Sun. May 26th, 2024

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Easter for me doesn’t feel complete unless I watch the Passion of Christ or read the crucifixion and resurrection story. And every time I do, I villainize Judas for betraying Jesus. For selling him out to be crucified for only 30 pieces of silver. And I then also cast the blame on Peter for denying Jesus three times. I picture myself in that situation and gloat how I would have never betrayed Christ and in fact, I would have stopped them. But the truth is, we are all Judas and Peter. But we diminish our sins in comparison to theirs because we refuse to look at the cross and see how our transgressions have also pierced Christ just as deeply. Judas did not commit the ultimate sin, for there is no level of least to worst sin. In the eyes of God, a man who curses is not more righteous than a man on trial for murder, all sin is bad as it has wounded Christ all the same. Like some of you, this was a hard pill for me to swallow for we are a part of a society that has added weight to specific crimes and sins.

When God opened my eyes to this, I saw how I, too, have sold out Jesus for 30 pieces of silver and denied him three times. Every time I deliberately chose sin over him or felt embarrassed to testify my salvation in front of others, I betrayed him like Judas and Peter. We are not better than them. 

When Jesus was in Gethsemane, he was troubled and filled with sorrow as he asked God, “My Father, if it be possible, let this cup pass from me…My father if this cannot pass unless I drink it, let your will be done” (Matthew 26:39-42). That spiritual cup he referenced contains our sins, every sin that has been and will be committed. We tend to forget that while Jesus was God, he was also human, he felt fear, sorrow and pain, as we do, nearing his crucifixion. So he asked God if there was another way possible for humanity to receive salvation but if not, he would pay the price for us. He agreed to do so despite knowing that many people would reject his sacrifice.

We were born into sin and because it is inevitable, we will always stumble. The Bible makes clear that the price of sin is death, and that was paid for by Jesus who gave up his life so we could have the gift of eternal life in Heaven. Ephesians 2:9 says, “For by grace you have been saved through faith in Christ Jesus,” and John 3:16 says, “For God so loved the world that he gave his one only son that whoever believes in him should not perish but have eternal life.” He considered us so valuable that he died to give us the option to choose if we want eternity in Heaven. It wasn’t the nails that kept Christ on the cross, it was his unconditional love for us — and even for Judas and Peter — that did. This is why we celebrate Good Friday, the day Christ was crucified.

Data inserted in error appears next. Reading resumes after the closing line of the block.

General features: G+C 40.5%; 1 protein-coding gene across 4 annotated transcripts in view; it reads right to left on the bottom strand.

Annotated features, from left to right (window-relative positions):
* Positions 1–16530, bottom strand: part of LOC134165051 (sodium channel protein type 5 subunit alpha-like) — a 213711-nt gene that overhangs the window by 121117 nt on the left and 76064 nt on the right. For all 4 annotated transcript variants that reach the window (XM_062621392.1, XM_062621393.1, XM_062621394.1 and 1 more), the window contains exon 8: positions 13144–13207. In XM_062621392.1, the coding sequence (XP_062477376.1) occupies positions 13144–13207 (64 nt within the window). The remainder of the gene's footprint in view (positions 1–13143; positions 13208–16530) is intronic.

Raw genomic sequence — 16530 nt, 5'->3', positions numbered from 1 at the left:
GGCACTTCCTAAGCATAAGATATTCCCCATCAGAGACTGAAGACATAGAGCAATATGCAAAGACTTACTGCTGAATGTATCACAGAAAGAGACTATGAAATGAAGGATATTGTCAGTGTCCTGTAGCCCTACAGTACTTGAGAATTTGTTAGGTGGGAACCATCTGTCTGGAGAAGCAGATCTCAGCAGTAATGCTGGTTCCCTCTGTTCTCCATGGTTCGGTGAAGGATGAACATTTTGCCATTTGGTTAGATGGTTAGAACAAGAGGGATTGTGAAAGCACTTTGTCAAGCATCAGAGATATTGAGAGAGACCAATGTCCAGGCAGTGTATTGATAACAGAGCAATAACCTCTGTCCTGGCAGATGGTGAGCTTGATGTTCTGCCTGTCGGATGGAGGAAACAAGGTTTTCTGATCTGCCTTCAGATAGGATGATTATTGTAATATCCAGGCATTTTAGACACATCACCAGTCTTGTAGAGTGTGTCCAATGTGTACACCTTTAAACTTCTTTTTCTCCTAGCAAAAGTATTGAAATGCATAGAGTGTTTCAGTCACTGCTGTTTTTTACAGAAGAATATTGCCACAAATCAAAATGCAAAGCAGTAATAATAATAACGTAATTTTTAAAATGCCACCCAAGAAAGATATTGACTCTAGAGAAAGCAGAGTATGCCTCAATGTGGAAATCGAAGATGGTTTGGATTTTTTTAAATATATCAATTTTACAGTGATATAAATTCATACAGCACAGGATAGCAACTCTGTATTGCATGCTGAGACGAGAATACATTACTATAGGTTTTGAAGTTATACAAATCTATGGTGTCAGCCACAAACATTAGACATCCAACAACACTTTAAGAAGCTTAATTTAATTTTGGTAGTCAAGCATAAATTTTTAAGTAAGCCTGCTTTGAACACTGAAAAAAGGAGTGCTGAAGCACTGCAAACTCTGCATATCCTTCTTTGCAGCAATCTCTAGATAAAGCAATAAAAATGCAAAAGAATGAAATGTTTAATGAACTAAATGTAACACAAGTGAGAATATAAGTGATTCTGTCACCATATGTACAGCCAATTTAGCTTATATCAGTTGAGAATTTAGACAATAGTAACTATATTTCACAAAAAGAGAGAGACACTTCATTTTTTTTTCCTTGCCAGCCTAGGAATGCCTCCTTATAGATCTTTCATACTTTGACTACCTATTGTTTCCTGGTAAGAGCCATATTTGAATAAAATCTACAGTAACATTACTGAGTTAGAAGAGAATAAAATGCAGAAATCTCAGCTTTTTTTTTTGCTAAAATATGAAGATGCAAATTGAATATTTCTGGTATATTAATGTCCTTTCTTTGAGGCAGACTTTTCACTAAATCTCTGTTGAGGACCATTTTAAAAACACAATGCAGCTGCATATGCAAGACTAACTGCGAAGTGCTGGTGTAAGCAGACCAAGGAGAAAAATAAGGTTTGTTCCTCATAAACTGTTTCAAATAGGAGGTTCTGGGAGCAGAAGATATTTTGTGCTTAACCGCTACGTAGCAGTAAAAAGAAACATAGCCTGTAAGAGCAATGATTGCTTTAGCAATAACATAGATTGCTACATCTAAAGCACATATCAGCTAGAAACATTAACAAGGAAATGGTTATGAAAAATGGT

A few years ago, I struggled a lot to come to terms with my spirituality. Despite historical context proving the existence of Christ, I was still in disbelief. I studied other religions and at a point, I even contemplated rejecting religion as a whole when none resonated with me. But I knew the devil was real because evil polluted the world. And therefore God had to exist because there was good too. I believed that being a good person was enough to get me into Heaven. But then I realized that my standard of good didn’t even measure up to another person’s standard of good, let alone God’s. James 2:10 states, “If we offend his law at one point, we’re guilty of all.” Bill Wiese did a sermon on this that I’ll never forget. He stated on this matter, “Say you went and found the most expensive home in the country and knocked on their door. And you said, excuse me, can I move in with you? I’m a good person. What do you expect the people to say? No, because they don’t know you, you have no relationship with them.” Yet here I was going through life, wanting nothing to do with God, and denied Jesus as the son of God which he said is the only way to his house. And at the end of my life, I had the nerve to think I could just go to Heaven because I thought myself to be a good person. The hard pill I swallowed was that good has nothing to do with it, I didn’t know them. We are all God’s creation but we first have to accept Christ as our Lord and savior to be children of God. That is the relationship aspect I was missing. So my question for you is, have you accepted His gift? And above all, always remember how much Christ loves you! The proof is on the cross.

 


Perpetual Kahindo is a third-year Political Science major. PK973548@wcupa.edu

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